July 11, 2019 | Updated: September 2, 2021
50 years ago, Apollo 11 landed on the moon.
IEEE Life Fellow George Schmidt helped get it there – he worked on the equipment used in the Apollo’s test lab, and monitored the guidance system in Cape Kennedy before every Apollo launch. His 46-year career was spent at the MIT Instrumentation Laboratory and the Draper Laboratory, specializing in guidance navigation control and avionics.
Putting a human on the moon was something that nobody had ever done before. And that put a lot of pressure on the engineers to make sure nothing went wrong. Of course, this was before personal computers and robust simulations, so hardware had to get built in order to be tested.
Thinking back on the technology and the experience, Schmidt feels there were many things that made Apollo successful, which are still applicable to engineers today. He shared with IEEE Transmitter his two biggest learnings. First, he says, “There’s an attitude that goes with being a good engineer, and that is: no unexplained failures. If you’re in a lab testing a piece of hardware and the test doesn’t go the right way, don’t hit the restart button. Stop to figure out what caused it.”
Engineering today is quite different than it was back then. Labs have much greater computing power, integrated circuits and a host of other technologies. Simulation is now a standard part of the design process.
His second biggest takeaway – “You should ask ‘what if?’ If you observe something in the laboratory that isn’t quite right, think about the potential impact; we had to think ‘what if it had happened in a real mission?’ We found a lot of things that, had they happened, would’ve been a disaster.”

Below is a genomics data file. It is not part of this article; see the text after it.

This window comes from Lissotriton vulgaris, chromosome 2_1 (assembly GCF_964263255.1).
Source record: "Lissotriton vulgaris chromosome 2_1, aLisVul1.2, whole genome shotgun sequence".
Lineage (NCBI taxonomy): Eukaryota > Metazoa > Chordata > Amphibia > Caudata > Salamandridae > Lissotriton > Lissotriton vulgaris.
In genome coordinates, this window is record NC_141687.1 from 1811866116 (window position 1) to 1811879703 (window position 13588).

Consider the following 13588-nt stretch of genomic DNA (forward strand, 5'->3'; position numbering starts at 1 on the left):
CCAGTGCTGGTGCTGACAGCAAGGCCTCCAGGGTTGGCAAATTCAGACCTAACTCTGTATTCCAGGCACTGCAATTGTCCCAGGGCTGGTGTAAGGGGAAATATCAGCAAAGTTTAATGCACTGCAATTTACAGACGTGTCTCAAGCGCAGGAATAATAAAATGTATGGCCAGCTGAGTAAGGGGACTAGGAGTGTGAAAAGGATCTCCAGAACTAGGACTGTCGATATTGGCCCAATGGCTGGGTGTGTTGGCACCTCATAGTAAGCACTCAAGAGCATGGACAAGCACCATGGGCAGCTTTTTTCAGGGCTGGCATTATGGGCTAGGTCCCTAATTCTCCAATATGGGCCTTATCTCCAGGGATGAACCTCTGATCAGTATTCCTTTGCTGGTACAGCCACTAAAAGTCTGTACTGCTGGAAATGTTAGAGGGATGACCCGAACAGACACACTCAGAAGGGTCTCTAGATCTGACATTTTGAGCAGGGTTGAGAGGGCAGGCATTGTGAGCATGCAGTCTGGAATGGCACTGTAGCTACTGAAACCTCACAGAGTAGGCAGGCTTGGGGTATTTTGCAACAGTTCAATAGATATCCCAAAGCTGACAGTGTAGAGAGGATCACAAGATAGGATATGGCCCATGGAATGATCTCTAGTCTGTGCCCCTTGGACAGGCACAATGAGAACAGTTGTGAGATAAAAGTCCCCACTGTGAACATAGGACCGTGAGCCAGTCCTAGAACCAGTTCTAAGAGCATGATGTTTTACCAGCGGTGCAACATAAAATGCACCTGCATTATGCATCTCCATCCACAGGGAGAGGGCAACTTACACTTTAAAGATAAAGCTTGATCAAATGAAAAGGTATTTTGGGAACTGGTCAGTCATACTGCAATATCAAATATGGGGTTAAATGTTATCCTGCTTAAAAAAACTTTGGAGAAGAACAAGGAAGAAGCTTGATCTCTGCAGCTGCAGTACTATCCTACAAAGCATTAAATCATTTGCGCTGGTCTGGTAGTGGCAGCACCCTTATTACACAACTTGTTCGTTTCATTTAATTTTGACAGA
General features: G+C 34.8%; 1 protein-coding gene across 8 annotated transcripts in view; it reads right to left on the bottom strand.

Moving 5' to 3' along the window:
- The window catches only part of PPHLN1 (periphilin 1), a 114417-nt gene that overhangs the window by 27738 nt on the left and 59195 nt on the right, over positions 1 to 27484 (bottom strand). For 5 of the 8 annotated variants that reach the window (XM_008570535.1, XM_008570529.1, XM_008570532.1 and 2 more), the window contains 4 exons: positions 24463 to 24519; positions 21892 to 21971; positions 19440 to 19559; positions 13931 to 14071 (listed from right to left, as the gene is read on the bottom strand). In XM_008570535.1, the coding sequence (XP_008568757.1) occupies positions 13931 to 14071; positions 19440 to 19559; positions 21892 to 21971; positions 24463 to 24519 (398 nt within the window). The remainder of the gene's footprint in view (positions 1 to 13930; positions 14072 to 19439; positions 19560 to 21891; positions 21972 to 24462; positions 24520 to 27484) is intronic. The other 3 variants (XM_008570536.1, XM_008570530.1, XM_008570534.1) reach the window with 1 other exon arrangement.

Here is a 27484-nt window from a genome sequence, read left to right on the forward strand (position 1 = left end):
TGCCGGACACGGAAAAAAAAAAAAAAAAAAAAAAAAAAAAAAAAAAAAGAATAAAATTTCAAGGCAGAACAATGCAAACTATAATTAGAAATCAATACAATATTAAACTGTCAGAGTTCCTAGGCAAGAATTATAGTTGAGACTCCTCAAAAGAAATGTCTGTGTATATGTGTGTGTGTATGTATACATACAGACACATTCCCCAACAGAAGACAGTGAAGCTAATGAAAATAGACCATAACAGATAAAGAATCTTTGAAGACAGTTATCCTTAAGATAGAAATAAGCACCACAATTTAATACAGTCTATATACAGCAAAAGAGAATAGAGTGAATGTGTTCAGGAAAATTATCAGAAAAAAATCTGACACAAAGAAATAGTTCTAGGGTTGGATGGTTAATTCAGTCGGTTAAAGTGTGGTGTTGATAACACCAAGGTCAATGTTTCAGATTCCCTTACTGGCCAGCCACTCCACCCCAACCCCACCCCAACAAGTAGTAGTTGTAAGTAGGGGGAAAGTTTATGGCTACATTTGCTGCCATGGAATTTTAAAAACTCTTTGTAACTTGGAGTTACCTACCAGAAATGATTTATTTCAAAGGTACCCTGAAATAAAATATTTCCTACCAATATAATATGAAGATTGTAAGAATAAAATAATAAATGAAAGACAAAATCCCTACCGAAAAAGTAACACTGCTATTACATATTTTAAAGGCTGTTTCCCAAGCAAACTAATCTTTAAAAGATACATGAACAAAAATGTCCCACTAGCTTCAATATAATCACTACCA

So what excites Schmidt the most about the newest wave of space technologies?
“Way back when, it used to be a straightforward process – you launched the vehicles into space, they flew around in space for a while, then the exciting part was always re-entry because of the blackout period,” Schmidt recalls. While reentering the Earth’s atmosphere behind a heat shield, astronauts would lose communication with mission control for several minutes. “When radio communications could be re-established, there would be a big cheer in the control room,” Schmidt says.
“We’ve gone from that kind of scenario to one where you look at SpaceX and Falcon 9 and see the most amazing guidance, navigation and control system for spacecraft and rockets that we have.
“Falcon 9 has the ability to be launched and then the boosters, when they separate, are guided back by a very clever guidance and navigation control system to land on a barge in the ocean. They have reusable boosters now that they say can be used 100 times – the solid boosters that fell off the Shuttle ended up being wrecked and not being reusable again.”